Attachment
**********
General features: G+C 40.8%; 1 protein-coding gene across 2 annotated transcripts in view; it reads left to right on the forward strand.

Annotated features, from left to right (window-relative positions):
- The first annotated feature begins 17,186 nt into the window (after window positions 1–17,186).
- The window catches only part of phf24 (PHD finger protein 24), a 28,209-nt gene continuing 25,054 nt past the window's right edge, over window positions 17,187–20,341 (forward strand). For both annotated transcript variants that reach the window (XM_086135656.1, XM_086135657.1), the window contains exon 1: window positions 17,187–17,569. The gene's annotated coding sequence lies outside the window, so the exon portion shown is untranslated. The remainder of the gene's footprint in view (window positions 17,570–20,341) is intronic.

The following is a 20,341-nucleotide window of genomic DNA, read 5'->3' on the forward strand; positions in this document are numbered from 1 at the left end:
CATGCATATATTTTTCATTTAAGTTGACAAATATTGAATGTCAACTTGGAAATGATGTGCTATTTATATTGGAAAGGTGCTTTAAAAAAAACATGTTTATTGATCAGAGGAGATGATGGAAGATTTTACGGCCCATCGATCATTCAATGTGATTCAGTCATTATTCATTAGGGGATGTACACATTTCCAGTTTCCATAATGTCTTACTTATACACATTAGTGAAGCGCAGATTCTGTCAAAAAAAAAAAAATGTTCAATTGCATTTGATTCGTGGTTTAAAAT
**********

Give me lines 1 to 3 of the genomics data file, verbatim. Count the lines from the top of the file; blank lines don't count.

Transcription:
General features: G+C 40.8%; 1 protein-coding gene across 2 annotated transcripts in view; it reads left to right on the forward strand.

Annotated features, from left to right (window-relative positions):
- The first annotated feature begins 17,186 nt into the window (after window positions 1–17,186).